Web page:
Park Pride is pleased to introduce you to the greenest member of the team, our new Director of Community Building, Tina Arnold!
“Parks are instigators of wonder for young and old and those discoveries help connect us to each other and our environment.” ~ Tina Arnold
As the Director of Community Building, Tina will oversee the Friends of the Park Program, the Volunteer Program, and be the primary contact for Friends groups in the City of Atlanta (DeKalb, Brookhaven and Tucker Friends groups, Kayla Altland, email@example.com, is still your primary contact!). Within her role, she will promote, educate, and advocate for parks, and foster a culture of stewardship and support among Friends of the Park groups across the city.
Tina comes to Park Pride with an extensive background in community organizing. Previously the Executive Director of Sustainable Lakewood, a nonprofit in Atlanta’s NPU Y focused on environmentally-responsible community restoration, Tina has 13 years of experience working with community members, volunteer groups, and city officials. Tina has also served as head of the Friends of South Bend Park.
When she isn’t attending community meetings, facilitating workshops, or rallying park enthusiasts, Tina loves hiking in the wilderness areas, meditating by the rivers, and swinging in the swings like a little kid!
Learn more about Tina through our short interview below.
Why are parks important?
Parks greatly contribute to our quality of life. They give us clean air to breathe by means of the filtering ability of trees. They help people live healthier, more active lives by providing a place to enjoy natural exposure to the sun’s vitamin D filled rays, to engage in healthy play, to connect to wildlife, wilderness, and the life giving earth itself. Parks offer a temporary disconnection from societal pressures, manufactured air, and harmful EMFs (electromagnetic forces). Most importantly, parks turn strangers into friends through their ability to bring people together in a relaxed and open atmosphere.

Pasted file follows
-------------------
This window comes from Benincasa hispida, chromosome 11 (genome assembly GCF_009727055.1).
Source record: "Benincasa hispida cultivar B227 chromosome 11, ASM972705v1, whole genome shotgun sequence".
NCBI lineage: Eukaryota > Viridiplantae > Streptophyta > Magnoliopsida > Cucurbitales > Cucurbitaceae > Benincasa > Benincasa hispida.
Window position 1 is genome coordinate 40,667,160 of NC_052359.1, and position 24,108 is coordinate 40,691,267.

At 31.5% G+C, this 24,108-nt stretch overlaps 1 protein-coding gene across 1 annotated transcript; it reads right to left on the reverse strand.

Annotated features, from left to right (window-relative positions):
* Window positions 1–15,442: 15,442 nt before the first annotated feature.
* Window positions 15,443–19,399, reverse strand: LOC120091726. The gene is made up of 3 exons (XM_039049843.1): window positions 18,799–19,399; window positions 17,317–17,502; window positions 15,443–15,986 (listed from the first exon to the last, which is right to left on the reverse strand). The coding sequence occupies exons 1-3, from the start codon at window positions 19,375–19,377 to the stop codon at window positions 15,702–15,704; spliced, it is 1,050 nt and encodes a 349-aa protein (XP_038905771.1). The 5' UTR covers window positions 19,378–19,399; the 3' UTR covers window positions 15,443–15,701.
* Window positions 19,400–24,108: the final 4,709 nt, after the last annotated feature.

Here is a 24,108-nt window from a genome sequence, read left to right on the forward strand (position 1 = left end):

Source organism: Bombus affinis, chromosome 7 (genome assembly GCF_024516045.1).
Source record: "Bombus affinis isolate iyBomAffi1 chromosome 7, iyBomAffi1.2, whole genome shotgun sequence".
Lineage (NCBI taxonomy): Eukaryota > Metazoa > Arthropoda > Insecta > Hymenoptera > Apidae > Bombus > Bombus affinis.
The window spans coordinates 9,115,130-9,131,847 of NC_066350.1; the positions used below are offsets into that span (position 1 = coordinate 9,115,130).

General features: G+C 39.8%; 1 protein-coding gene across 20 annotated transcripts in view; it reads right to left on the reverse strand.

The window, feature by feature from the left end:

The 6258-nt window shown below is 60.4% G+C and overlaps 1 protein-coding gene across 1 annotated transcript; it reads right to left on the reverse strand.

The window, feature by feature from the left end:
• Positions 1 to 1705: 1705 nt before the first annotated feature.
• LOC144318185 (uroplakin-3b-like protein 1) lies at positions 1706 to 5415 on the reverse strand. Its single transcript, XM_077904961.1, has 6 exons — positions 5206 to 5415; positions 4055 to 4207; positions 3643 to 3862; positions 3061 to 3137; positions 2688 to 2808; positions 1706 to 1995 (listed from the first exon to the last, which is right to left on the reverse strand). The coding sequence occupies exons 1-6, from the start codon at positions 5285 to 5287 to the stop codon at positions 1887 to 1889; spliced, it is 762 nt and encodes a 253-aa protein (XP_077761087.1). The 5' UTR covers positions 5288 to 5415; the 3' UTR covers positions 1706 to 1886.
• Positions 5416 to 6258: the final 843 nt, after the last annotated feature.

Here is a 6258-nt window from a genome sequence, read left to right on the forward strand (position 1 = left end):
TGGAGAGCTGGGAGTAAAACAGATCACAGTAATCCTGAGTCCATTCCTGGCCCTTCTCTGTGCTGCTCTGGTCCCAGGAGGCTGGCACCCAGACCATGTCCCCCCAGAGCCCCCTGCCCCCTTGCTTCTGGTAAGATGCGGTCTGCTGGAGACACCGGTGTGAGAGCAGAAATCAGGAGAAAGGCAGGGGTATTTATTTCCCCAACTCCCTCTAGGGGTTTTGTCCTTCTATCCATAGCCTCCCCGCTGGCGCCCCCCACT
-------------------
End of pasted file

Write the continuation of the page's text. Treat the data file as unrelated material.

Park Pride’s mission is “to engage communities to activate the power of parks.” In what ways are parks powerful?
Parks give people opportunities to not only meet new people, gather for events, and engage in recreational sports together, but they also give people reasons to connect to nature.
Parks are not one dimensional; they are not just places with grass and benches. They are places with a variety of trees, grasses, shrubs, rocks, playgrounds, tennis and basketball courts, rivers and lakes, birds and animals, gardens, and people. They are places to discover the dimensions of life, species of wilderness and wildlife local to your region, and the effects invasive plants have on the local ecology.
Parks are instigators of wonder for young and old and those discoveries help connect us to each other and our environment.
How does a great park impact its community?
Great parks connect people to each other. Whether it be for organized sports, individual play, or spontaneous activities, parks give people positive reasons to come together or spend needed time alone in a healthy/restorative environment.
Parks are as nourishing to the body as the food we eat, and communities with great parks are home to more healthy, active people. Food alone does not bring good health…clean air, clean water, direct sun light, and good exercise brings good physical, mental, and spiritual health. Great parks provide all of these benefits to communities members and support a better quality of life.
What part of your position with Park Pride are you looking forward to the most?
I am most looking forward to helping community members find their voice and their power to create positive change and improve something in their community.